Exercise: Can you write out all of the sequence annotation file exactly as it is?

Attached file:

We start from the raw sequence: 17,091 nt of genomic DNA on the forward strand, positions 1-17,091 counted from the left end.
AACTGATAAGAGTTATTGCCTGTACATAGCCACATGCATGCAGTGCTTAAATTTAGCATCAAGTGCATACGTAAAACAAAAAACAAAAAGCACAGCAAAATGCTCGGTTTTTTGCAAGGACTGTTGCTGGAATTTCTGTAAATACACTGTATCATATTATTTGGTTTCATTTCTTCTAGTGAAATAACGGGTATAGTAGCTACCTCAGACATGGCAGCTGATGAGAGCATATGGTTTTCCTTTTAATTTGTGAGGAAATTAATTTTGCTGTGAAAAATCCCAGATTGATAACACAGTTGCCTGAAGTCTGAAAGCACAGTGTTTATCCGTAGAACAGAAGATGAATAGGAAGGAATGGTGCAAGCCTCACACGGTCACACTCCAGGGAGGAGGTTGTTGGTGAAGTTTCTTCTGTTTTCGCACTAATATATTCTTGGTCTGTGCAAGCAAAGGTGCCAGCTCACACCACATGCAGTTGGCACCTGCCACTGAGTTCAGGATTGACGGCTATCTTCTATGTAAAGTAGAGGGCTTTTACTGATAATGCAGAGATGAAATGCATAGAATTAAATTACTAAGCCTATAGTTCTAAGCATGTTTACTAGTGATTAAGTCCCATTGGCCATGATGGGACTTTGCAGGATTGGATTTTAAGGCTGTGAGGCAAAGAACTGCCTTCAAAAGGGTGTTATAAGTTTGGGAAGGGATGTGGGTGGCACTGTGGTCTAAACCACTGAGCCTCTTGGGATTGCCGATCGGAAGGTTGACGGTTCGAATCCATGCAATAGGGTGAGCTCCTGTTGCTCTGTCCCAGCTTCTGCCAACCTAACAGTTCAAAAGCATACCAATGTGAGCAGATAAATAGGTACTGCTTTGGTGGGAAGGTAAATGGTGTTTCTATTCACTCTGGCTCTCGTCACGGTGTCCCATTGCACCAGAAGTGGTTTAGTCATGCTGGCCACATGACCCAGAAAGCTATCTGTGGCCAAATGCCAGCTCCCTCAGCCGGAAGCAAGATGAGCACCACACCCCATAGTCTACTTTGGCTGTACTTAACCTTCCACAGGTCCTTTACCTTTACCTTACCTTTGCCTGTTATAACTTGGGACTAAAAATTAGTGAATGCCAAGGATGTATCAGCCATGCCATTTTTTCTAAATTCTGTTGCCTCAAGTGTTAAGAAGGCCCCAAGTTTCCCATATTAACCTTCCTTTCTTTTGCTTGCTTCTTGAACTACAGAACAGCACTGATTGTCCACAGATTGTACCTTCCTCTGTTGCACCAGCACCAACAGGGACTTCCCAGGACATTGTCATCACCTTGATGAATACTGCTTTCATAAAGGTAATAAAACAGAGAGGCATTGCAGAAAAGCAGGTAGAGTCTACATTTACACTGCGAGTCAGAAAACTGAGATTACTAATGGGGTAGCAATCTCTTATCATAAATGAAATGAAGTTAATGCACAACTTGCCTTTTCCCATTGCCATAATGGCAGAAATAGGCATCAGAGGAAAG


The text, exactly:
We start from the raw sequence: 17,091 nt of genomic DNA on the forward strand, positions 1-17,091 counted from the left end.
AACTGATAAGAGTTATTGCCTGTACATAGCCACATGCATGCAGTGCTTAAATTTAGCATCAAGTGCATACGTAAAACAAAAAACAAAAAGCACAGCAAAATGCTCGGTTTTTTGCAAGGACTGTTGCTGGAATTTCTGTAAATACACTGTATCATATTATTTGGTTTCATTTCTTCTAGTGAAATAACGGGTATAGTAGCTACCTCAGACATGGCAGCTGATGAGAGCATATGGTTTTCCTTTTAATTTGTGAGGAAATTAATTTTGCTGTGAAAAATCCCAGATTGATAACACAGTTGCCTGAAGTCTGAAAGCACAGTGTTTATCCGTAGAACAGAAGATGAATAGGAAGGAATGGTGCAAGCCTCACACGGTCACACTCCAGGGAGGAGGTTGTTGGTGAAGTTTCTTCTGTTTTCGCACTAATATATTCTTGGTCTGTGCAAGCAAAGGTGCCAGCTCACACCACATGCAGTTGGCACCTGCCACTGAGTTCAGGATTGACGGCTATCTTCTATGTAAAGTAGAGGGCTTTTACTGATAATGCAGAGATGAAATGCATAGAATTAAATTACTAAGCCTATAGTTCTAAGCATGTTTACTAGTGATTAAGTCCCATTGGCCATGATGGGACTTTGCAGGATTGGATTTTAAGGCTGTGAGGCAAAGAACTGCCTTCAAAAGGGTGTTATAAGTTTGGGAAGGGATGTGGGTGGCACTGTGGTCTAAACCACTGAGCCTCTTGGGATTGCCGATCGGAAGGTTGACGGTTCGAATCCATGCAATAGGGTGAGCTCCTGTTGCTCTGTCCCAGCTTCTGCCAACCTAACAGTTCAAAAGCATACCAATGTGAGCAGATAAATAGGTACTGCTTTGGTGGGAAGGTAAATGGTGTTTCTATTCACTCTGGCTCTCGTCACGGTGTCCCATTGCACCAGAAGTGGTTTAGTCATGCTGGCCACATGACCCAGAAAGCTATCTGTGGCCAAATGCCAGCTCCCTCAGCCGGAAGCAAGATGAGCACCACACCCCATAGTCTACTTTGGCTGTACTTAACCTTCCACAGGTCCTTTACCTTTACCTTACCTTTGCCTGTTATAACTTGGGACTAAAAATTAGTGAATGCCAAGGATGTATCAGCCATGCCATTTTTTCTAAATTCTGTTGCCTCAAGTGTTAAGAAGGCCCCAAGTTTCCCATATTAACCTTCCTTTCTTTTGCTTGCTTCTTGAACTACAGAACAGCACTGATTGTCCACAGATTGTACCTTCCTCTGTTGCACCAGCACCAACAGGGACTTCCCAGGACATTGTCATCACCTTGATGAATACTGCTTTCATAAAGGTAATAAAACAGAGAGGCATTGCAGAAAAGCAGGTAGAGTCTACATTTACACTGCGAGTCAGAAAACTGAGATTACTAATGGGGTAGCAATCTCTTATCATAAATGAAATGAAGTTAATGCACAACTTGCCTTTTCCCATTGCCATAATGGCAGAAATAGGCATCAGAGGAAAG